Fiscal Localism On Rise In Germany

The Havelbluete, the Augusta and the Chiemgauer might sound like the names of locally brewed beers, but they are in fact micro-currencies which, like micro-breweries, are in abundance in Germany. There are more than two dozen local currencies in circulation, and 40 or so initiatives are about to start printing their own banknotes. These notes are not gimmicks. They're recognized legal tender — at least within each local region.

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In Germany you can hear people speak of the Havelbluete, the Augusta and the Chiemgauer. They may sound like the names of some locally brewed ales, but they are in fact micro currencies, which like microbreweries, abound in Germany. More than two dozen local currencies are in circulation.

NPR's Eric Westervelt went to southern Germany to try to find out why such monetary localism is on the rise in Europe's largest economy.

ERIC WESTERVELT: In the sleepy Bavarian town of Stephanskirchen, the local farmer's market is bustling this morning with shoppers trying to beat the summer heat and pick the freshest goods.

(Soundbite of farmers market)

Unidentified Woman #1: (Speaking German)

Unidentified Woman #2: (Speaking German)

WESTERVELT: Artisanal pork and organic fruit and vegetables aren't the only locally made products exchanging hands. The regional currency, the Chiemgauer, is as well. Walburger Sandbueckler is a local beef and pork farmer. At the front of her refrigerated stall, prominently displayed near the regional delicacy, Weisswurst, a sign in German reads, Chiemgauer accepted here.

Ms. WALBURGER SANDBUECKLER: (Through translator) I think it's a great initiative because it means that the money stays within the region. It's a kind of a give and take principle. So when I take the Chiemgauer here, I also spend the currency here. That's the main reason why I take part.

WESTERVELT: The currency, based on the euro, one Chiemgauer equals one euro, is printed locally. It aims to promote regional investment while also helping the community. It's not backed by any government body. But what used to be illegal gray area is now legal tender here. The Chiemgauer, named after a region in Bavaria, is a depreciative currency. It loses two percent of its value at the end of each quarter. So that encourages people to spend, something the frugal Germans are notoriously unwilling to do.

If you don't use it fast, the currency has to be topped up by purchasing a dated stamp. Sixty percent of the fee you pay to bring the currency back up to full value goes to local nonprofit groups. The currency is now accepted in more than 600 regional businesses from banks to bread shops. And Andreas Stuerzel's information technology company in Rosenheim.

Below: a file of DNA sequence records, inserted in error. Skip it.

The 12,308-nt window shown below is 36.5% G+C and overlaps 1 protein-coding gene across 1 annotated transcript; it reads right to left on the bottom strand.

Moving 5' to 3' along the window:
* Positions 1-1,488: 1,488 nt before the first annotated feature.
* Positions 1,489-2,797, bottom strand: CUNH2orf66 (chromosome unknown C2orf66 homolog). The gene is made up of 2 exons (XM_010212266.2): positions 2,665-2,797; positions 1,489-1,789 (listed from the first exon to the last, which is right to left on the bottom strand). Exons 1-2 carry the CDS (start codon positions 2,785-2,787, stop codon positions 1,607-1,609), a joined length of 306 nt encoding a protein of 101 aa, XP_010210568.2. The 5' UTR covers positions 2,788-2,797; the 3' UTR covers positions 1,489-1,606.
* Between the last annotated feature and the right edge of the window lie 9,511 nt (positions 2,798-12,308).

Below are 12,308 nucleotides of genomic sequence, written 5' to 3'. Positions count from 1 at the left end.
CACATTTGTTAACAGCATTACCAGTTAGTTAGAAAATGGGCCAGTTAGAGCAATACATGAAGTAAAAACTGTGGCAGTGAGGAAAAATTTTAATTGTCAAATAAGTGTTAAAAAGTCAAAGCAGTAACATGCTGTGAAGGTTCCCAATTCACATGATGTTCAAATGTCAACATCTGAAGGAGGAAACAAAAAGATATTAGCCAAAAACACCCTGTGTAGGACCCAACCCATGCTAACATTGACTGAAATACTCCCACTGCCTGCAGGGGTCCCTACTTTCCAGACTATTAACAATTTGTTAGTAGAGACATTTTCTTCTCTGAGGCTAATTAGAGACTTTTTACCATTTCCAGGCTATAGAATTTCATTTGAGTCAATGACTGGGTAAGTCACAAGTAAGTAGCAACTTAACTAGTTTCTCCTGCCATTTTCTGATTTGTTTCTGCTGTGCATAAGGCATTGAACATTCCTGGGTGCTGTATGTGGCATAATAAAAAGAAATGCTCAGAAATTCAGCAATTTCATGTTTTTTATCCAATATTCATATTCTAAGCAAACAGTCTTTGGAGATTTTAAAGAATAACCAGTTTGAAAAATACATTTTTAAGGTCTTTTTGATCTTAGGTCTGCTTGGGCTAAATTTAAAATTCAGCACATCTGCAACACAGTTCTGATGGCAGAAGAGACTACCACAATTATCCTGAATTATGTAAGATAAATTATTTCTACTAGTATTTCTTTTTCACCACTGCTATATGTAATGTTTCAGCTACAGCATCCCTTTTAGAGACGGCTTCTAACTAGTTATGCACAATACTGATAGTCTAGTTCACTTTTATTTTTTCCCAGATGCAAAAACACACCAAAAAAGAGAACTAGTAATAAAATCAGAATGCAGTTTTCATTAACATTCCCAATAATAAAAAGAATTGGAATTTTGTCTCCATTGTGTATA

Mr. ANDREAS STUERZEL: You are forced to spend money, it's quite good thing. It's very easy to say I change 100 euros in Chiemgauer and I can spend it within two or three weeks. I can pay a doctor in Chiemgauer. I can pay an architect in Chiemgauer. Most pharmacies in the region you can pay in Chiemgauer.

WESTERVELT: Local currencies such as the Chiemgauer, the Havelbluete and the Nahgold have been around for nearly eight years, almost as long as the euro. In all there are now some 60 local currencies up and running or planned for Germany. Now, if there's a euro-skeptic, Germany-first tinge to these local currencies, or even some nostalgia for the good old days of the Deutschmark, most people here deny it.

Local currency organizers see themselves as progressives who are softening the hard edges of a global economy. One of the programs partially subsidized by the Chiemgauer's profits is an after-school club.

(Soundbite of school)

WESTERVELT: With a turnover last year of four million euros, or rather, Chiemgauer, the Bavarian micro currency is Germany's most successful. Particularly now as the German government begins to implement its largest austerity program in the post-World War II era.

The alternative source of fundraising may help cushion the community from some federal and regional budget cuts. Marion Bergmann runs the after-school program.

Ms. MARION BERGMANN: (Through translator) We benefit directly from the local currency. The money made from the top-up fees goes towards books for the children. We even buy the groceries for their meals with it so it helps our bottom line and saves us money.

WESTERVELT: In the wake of Europe's sovereign debt crisis, some EU member states have criticized Europe's largest economy for what critics call a new kind of German economic nationalism. Yet the success and number of regional currency initiatives here suggest that what's actually happening in some parts is a new kind of German economic provincialism, complete with funny colored money accepted by more and more small businesses.

Eric Westervelt, NPR News, Rosenheim.

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